Prepare yourselves for a new landscape

Started Nov 10, 2013 | Discussions thread
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Re: Nothing to see here, move along.
In reply to meland, Nov 11, 2013

meland wrote:

quadrox wrote:

meland wrote:

quadrox wrote:

Sorry, but I think you forgot to specify what part of your description is different than todays reality. Millions of people make do with smartphone cameras as it is. So called professional photographers participate in advertisement where they praise this phone or that instead of a DSRL. Anything larger than a point and shoot will only be used by enthusiasts, and enthusiasts will always exists.

In other words, nothing to see here, move along.

"Nothing to see here, move along." That's such a cliché isn't it.

But that's what makes it fun

Of course enthusiasts will always exist.

Glad we agree on something.

The difference from today's reality is that the enthusiast's format probably won't be FF, APS-C or M4/3 but something with a sensor (of whatever technology/design that exists then) that is very much smaller.

Unless we get lenses that provide the same amount of light (would be huge), image quality, and shallow DOF capabilities that's just not going to happen.

I love shallow DOF but I don't think it's the driver some assume it is.

Agreed. But light gathering and image quality (sharpness, aberations, etc.) are easier to attain with larger lenses for larger sensors, that's just a simple fact. So unless we get some dramatic improvement in lens construction, I think POS style cameras are near their possible peak performance - And if you want more you just HAVE to go to a larger system.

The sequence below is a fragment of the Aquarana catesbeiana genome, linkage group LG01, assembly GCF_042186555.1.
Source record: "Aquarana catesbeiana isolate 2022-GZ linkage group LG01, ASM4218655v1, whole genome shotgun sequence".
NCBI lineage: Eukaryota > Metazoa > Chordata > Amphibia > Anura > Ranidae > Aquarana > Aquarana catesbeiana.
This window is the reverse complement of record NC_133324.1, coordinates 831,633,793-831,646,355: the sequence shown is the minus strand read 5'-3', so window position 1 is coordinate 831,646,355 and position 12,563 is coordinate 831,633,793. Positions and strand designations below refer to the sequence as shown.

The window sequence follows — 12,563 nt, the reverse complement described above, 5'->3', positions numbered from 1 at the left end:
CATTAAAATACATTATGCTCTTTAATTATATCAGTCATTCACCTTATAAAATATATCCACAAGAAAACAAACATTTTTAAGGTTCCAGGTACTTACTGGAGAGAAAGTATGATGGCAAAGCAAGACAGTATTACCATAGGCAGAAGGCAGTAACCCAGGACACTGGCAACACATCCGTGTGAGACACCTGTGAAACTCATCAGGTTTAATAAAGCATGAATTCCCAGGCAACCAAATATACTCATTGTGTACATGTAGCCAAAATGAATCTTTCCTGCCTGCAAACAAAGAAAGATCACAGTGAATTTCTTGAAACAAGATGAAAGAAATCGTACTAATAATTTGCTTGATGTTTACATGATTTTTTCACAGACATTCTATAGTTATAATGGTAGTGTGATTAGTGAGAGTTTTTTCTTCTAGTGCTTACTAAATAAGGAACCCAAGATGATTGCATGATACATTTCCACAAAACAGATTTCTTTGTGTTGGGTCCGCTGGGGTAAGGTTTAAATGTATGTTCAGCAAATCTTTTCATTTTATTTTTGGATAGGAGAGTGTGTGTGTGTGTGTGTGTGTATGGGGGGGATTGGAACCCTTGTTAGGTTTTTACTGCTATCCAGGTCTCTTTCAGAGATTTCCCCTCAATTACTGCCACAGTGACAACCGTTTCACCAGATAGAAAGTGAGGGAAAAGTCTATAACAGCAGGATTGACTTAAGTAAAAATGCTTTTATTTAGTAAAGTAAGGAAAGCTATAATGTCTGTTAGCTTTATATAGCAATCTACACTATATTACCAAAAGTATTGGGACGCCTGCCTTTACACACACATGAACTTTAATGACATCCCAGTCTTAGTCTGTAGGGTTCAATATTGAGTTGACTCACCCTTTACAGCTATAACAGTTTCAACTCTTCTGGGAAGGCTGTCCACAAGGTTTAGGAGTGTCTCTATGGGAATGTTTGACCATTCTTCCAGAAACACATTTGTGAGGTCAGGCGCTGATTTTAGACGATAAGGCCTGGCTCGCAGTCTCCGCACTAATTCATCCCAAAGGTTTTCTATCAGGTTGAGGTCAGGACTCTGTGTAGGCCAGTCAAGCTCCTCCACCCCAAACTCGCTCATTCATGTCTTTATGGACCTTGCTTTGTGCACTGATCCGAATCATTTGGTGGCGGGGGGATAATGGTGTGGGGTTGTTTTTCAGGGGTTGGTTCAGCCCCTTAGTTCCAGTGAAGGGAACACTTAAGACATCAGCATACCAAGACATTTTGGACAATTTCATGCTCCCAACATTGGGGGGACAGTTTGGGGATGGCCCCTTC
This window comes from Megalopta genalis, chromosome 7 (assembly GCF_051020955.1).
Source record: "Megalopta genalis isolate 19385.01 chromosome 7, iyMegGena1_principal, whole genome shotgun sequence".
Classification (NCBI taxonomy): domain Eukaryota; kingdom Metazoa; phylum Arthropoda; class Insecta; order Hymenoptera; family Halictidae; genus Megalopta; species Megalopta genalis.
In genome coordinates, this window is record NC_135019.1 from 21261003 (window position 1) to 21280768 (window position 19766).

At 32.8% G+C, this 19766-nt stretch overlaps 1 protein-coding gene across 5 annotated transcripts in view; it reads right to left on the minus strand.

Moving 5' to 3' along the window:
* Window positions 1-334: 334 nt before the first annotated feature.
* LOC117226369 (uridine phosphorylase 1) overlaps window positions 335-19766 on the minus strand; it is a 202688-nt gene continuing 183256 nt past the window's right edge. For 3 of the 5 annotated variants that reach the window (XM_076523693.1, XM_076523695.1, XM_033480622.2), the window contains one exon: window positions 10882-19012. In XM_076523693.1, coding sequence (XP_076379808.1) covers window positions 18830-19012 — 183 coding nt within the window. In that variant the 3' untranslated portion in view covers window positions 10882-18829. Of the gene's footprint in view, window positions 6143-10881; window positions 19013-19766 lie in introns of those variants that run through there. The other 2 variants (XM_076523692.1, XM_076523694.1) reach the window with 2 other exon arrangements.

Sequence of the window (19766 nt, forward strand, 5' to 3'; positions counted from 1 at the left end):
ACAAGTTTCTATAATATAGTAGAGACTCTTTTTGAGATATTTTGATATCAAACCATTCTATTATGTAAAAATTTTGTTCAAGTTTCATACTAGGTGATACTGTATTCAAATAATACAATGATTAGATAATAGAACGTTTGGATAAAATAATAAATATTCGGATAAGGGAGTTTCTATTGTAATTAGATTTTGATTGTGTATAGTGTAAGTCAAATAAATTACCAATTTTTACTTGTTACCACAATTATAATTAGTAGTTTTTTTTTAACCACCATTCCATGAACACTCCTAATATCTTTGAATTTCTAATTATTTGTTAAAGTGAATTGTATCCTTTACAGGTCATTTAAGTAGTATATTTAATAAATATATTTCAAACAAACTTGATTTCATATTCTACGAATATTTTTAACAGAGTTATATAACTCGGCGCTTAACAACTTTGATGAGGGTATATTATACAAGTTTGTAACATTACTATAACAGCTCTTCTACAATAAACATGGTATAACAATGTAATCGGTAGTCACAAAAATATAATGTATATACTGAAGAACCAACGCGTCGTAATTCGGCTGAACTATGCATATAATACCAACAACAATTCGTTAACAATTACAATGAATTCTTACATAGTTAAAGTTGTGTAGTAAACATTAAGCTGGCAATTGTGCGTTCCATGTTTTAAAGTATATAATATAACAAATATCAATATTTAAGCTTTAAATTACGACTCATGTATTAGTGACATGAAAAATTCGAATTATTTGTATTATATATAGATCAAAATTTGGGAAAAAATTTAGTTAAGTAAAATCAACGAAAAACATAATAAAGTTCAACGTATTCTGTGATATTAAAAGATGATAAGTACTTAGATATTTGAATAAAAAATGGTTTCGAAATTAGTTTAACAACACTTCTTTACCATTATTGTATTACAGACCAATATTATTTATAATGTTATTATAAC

Of course I'm talking about a more mainstream market now but my technical department used to receive more queries (complaints) that everything was not in focus than ever they did queries about how they could get less in focus.

I understand this, and I realize that the larger format markets will still shrink a bit more because there still are people who buy a DSLR "just because" without understanding the advantages and limitations. Once they understand they will switch to smaller formats.

But I believe that the vast majority of people has already made that switch, and there are only few people left who have no business buying larger cameras. Therefore I say we are pretty much already "there".

In that respect small sensors with their inherent large depth of field do suit more people than large sensor cameras with wide aperture lenses. It would indeed be a shame to lose that ability to differential focus but I also know manufacturers are looking at ways of enhancing the effect via software should there be the anticipated move to smaller sensors.

As for the rest of your original post, as was said before, the changes you foresee have already happened. But there will always be enthusiasts and gear heads that want more. There are still people who use MF (would if I could) or shoot film, and there will always be people who want a DSLR or MFT or what have you.

Yes indeed - but less of them. That was my point.

See above, I think the vast majority of people have already decided that smaller systems are good enough for them and have made that switch. Those that are still using larger systems do it (mostly) because it really is what they want or need.

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